This is a simple solution for not worrying about transaction isolation level (which depends on database settings or additional policies when executing SQL commands); and is performative because it allows the lowest level of isolation because the higher the level of isolation, the more resources are used by the database server, and the lower the concurrency of query operations.

More complex solutions can emerge depending on specific needs. For example, if you carry out the whole transaction before you know that the balance was insufficient, it causes too much cost, I can do a pre-check of the balance and not trigger the update if it is insufficient - this reduces the occurrences of attempting debits that do not will be completed successfully. Of course I will not rely on this prior checking to secure my balance - the final check that determines whether the transaction can be committed remains.

Note 1: These commands are considering Id auto-increment in tables. Note 2: The "@" is symbolizing the values passed by parameter to the query. Note 3: This code assumes that User_Over already has a record for each user, but you can have variations of that.

27.11.2014 / 18:03

There are several approaches, it depends a lot on the scenario you are thinking of, the investment in hardware / software and the speed you want to achieve.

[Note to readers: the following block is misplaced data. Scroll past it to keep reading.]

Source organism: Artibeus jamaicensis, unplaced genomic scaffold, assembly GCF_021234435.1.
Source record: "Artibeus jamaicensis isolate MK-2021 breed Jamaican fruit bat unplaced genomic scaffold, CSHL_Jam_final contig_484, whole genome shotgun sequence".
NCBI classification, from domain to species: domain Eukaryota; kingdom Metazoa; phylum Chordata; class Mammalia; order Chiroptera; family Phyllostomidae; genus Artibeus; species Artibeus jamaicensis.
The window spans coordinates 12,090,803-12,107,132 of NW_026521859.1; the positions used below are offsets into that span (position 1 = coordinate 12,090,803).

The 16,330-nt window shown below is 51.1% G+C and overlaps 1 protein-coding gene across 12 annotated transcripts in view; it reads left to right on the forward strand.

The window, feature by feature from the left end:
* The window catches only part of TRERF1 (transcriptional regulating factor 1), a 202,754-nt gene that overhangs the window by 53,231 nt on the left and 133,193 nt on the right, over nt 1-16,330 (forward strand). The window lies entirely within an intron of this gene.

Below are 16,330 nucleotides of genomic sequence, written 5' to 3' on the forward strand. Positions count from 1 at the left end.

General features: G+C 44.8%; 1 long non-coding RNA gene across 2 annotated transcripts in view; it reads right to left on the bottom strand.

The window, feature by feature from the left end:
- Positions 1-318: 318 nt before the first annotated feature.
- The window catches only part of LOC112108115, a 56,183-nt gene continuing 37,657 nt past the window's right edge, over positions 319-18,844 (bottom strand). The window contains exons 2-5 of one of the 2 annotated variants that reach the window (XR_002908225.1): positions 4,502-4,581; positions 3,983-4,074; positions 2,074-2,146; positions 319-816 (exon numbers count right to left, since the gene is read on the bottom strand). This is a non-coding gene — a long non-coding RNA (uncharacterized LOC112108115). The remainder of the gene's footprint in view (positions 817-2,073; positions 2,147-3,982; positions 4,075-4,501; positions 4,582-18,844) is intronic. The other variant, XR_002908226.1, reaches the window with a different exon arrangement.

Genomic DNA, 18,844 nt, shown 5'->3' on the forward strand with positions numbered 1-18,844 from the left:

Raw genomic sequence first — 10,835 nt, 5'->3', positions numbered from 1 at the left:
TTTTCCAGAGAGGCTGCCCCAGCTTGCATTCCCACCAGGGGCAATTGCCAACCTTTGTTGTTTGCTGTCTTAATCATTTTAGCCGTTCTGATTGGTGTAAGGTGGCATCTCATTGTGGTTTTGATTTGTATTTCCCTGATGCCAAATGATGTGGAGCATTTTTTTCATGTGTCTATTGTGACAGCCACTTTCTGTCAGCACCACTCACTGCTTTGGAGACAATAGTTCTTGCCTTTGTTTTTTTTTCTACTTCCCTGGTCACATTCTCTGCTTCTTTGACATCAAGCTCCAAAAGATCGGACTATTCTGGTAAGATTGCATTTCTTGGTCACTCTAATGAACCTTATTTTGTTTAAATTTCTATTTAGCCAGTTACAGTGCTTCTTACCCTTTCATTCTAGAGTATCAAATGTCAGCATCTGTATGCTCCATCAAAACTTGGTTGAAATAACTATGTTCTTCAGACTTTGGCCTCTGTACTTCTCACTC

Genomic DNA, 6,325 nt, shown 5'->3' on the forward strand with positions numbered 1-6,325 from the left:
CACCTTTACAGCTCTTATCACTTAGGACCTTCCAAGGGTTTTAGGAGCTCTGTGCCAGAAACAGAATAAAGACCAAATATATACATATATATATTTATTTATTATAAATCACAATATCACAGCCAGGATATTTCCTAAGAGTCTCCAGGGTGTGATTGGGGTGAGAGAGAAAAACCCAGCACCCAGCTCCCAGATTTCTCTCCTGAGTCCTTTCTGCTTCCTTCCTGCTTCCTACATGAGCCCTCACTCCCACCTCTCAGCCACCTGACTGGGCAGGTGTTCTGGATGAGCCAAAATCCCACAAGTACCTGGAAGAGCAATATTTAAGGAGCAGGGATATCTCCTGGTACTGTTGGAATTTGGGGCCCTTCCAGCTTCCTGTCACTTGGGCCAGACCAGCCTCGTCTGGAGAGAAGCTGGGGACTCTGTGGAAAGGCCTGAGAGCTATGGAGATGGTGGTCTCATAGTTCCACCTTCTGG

The transaction log template you described is not bad. There are many systems today based on it. It is called Event Sourcing . link

The Event Sourcing is a technique that will save the events one by one from the first, and to know the current result (the balance for example), you will add up register by registry.

There is a big advantage in it: in relational databases, you have a very short response time to insert new records and can greatly increase the parallelization capacity of the system by adding new hardware / software. There are also techniques for you to

30.11.2014 / 20:34

I read excellent answers. Just to show another approach I would like to suggest the following:

I would model this way:

id | Nome

id | usuario_id | valor | data | data_processamento

competencia | usuario_id | saldo_atual

What changes? I find it more interesting to work on a cash flow style solution: I have a current balance , inputs and outputs . Anytime every day of the month I would run a routine that would consolidate the balance of current month .

In addition, I've included a data_processing field in the Transaction entity where it would be possible to know when the transaction was actually consolidated.

With the above approach I get the following benefits :

  • A smaller data mass to work with, since I would only work with 1 month information.
  • It is much easier to look at the past, for nothing will be lost.
  • If database size is a problem, it would be easy to create a routine to archive very old values (type with 5 years old)
  • As consolidated would be the responsibility of a job, it would not be very difficult to control transactions.

Now as not everything is flowers, I think some disadvantages would be

  • Your logic would be a bit more complex (I say this by imagining a basic system, I do not know what your system is exactly about)
  • I can take advantage of the parentheses above to complement that this solution is probably not exactly what you are looking for.

Well, I hope it helps.

02.12.2014 / 17:00

In transaction you can put valor acumulado which will always be the valor acumulado previous + valor current, with the first valor acumulado being the first valor itself. At the time you access the balance, you access the last valor acumulado without having to make any transactions.

01.12.2014 / 03:38